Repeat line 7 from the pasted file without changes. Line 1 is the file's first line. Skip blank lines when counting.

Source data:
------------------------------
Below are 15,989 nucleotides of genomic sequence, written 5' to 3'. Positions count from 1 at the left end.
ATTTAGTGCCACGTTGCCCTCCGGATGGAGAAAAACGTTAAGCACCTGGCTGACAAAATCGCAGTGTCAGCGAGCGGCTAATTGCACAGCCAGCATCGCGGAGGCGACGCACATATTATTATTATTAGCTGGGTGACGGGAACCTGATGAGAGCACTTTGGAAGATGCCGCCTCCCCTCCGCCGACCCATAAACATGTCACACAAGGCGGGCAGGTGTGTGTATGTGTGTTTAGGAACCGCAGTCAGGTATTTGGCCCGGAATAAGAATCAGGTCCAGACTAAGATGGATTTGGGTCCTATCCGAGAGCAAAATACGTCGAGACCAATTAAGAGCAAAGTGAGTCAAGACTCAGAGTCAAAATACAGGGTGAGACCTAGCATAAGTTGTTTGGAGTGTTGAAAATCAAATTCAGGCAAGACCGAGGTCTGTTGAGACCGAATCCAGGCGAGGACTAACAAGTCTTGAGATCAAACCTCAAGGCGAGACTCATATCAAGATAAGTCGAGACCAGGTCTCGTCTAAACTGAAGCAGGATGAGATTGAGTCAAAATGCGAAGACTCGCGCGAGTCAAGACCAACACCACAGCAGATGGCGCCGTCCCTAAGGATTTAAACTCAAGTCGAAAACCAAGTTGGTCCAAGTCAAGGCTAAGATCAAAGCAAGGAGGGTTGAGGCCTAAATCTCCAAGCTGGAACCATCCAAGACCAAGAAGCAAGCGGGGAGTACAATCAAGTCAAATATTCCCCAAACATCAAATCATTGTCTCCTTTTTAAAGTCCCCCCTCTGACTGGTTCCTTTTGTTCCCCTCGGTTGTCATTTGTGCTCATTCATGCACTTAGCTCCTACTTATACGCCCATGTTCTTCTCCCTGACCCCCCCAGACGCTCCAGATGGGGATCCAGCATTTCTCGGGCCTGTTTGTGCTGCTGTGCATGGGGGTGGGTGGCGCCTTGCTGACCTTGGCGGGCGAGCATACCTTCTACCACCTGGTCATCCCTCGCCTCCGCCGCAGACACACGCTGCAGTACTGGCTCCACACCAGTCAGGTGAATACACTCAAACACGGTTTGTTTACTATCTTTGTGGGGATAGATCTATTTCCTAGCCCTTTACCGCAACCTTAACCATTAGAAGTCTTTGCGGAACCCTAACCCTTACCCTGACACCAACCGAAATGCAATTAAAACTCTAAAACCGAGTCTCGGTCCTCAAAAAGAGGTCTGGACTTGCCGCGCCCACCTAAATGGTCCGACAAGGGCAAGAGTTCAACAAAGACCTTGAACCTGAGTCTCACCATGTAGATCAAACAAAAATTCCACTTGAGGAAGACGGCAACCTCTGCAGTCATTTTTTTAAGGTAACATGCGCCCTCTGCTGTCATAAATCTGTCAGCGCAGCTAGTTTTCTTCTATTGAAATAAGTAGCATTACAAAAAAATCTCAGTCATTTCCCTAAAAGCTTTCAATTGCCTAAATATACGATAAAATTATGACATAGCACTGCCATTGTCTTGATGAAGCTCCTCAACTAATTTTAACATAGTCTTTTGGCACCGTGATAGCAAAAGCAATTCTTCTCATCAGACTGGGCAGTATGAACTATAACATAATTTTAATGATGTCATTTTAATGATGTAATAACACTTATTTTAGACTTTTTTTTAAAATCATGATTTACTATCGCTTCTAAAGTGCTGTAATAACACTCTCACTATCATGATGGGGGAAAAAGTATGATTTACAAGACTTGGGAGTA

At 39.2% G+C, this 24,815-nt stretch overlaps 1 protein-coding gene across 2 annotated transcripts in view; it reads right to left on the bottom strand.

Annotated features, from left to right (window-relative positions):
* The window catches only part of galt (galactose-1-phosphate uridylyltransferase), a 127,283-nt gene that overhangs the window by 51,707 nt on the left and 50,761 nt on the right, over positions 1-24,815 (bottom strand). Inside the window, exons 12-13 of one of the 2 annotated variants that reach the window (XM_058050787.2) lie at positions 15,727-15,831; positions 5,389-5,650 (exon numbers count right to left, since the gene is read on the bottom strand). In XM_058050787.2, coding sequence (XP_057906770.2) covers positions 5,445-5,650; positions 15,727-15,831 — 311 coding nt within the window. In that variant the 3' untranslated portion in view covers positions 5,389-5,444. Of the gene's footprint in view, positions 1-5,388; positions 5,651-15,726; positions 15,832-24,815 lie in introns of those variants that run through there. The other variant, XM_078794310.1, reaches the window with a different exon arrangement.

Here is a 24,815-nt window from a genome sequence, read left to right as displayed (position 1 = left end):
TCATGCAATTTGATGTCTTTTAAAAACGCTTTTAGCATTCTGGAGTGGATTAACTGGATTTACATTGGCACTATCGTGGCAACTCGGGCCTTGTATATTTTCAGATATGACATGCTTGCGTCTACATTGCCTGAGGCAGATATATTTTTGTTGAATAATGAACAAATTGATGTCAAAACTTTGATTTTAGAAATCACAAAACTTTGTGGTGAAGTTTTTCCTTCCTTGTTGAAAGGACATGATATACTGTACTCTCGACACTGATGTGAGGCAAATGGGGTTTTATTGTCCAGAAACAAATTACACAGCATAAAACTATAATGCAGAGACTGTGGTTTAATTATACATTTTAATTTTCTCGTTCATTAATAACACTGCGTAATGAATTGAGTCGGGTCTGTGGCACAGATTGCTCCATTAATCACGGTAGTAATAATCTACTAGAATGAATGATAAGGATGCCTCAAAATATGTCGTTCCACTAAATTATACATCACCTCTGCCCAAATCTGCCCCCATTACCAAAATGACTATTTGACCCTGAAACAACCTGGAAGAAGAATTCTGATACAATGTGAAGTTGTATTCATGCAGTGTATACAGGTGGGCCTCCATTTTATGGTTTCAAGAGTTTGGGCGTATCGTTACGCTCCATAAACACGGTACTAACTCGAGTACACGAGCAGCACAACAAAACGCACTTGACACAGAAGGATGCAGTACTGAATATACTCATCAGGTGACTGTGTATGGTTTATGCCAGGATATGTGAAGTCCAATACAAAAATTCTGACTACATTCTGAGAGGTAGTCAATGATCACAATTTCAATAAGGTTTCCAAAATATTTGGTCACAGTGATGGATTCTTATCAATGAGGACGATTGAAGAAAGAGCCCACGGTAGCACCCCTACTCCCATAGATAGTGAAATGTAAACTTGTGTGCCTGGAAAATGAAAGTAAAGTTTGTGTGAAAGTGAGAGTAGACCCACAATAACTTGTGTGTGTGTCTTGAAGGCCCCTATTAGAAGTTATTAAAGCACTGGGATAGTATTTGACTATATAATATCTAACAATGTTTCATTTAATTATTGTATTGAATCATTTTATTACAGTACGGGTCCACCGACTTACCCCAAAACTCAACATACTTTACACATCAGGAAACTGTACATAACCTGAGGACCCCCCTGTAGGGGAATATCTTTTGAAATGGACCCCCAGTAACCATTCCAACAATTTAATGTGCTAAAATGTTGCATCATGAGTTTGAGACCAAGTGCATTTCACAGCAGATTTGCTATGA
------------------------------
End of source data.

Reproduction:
TCATGCAATTTGATGTCTTTTAAAAACGCTTTTAGCATTCTGGAGTGGATTAACTGGATTTACATTGGCACTATCGTGGCAACTCGGGCCTTGTATATTTTCAGATATGACATGCTTGCGTCTACATTGCCTGAGGCAGATATATTTTTGTTGAATAATGAACAAATTGATGTCAAAACTTTGATTTTAGAAATCACAAAACTTTGTGGTGAAGTTTTTCCTTCCTTGTTGAAAGGACATGATATACTGTACTCTCGACACTGATGTGAGGCAAATGGGGTTTTATTGTCCAGAAACAAATTACACAGCATAAAACTATAATGCAGAGACTGTGGTTTAATTATACATTTTAATTTTCTCGTTCATTAATAACACTGCGTAATGAATTGAGTCGGGTCTGTGGCACAGATTGCTCCATTAATCACGGTAGTAATAATCTACTAGAATGAATGATAAGGATGCCTCAAAATATGTCGTTCCACTAAATTATACATCACCTCTGCCCAAATCTGCCCCCATTACCAAAATGACTATTTGACCCTGAAACAACCTGGAAGAAGAATTCTGATACAATGTGAAGTTGTATTCATGCAGTGTATACAGGTGGGCCTCCATTTTATGGTTTCAAGAGTTTGGGCGTATCGTTACGCTCCATAAACACGGTACTAACTCGAGTACACGAGCAGCACAACAAAACGCACTTGACACAGAAGGATGCAGTACTGAATATACTCATCAGGTGACTGTGTATGGTTTATGCCAGGATATGTGAAGTCCAATACAAAAATTCTGACTACATTCTGAGAGGTAGTCAATGATCACAATTTCAATAAGGTTTCCAAAATATTTGGTCACAGTGATGGATTCTTATCAATGAGGACGATTGAAGAAAGAGCCCACGGTAGCACCCCTACTCCCATAGATAGTGAAATGTAAACTTGTGTGCCTGGAAAATGAAAGTAAAGTTTGTGTGAAAGTGAGAGTAGACCCACAATAACTTGTGTGTGTGTCTTGAAGGCCCCTATTAGAAGTTATTAAAGCACTGGGATAGTATTTGACTATATAATATCTAACAATGTTTCATTTAATTATTGTATTGAATCATTTTATTACAGTACGGGTCCACCGACTTACCCCAAAACTCAACATACTTTACACATCAGGAAACTGTACATAACCTGAGGACCCCCCTGTAGGGGAATATCTTTTGAAATGGACCCCCAGTAACCATTCCAACAATTTAATGTGCTAAAATGTTGCATCATGAGTTTGAGACCAAGTGCATTTCACAGCAGATTTGCTATGA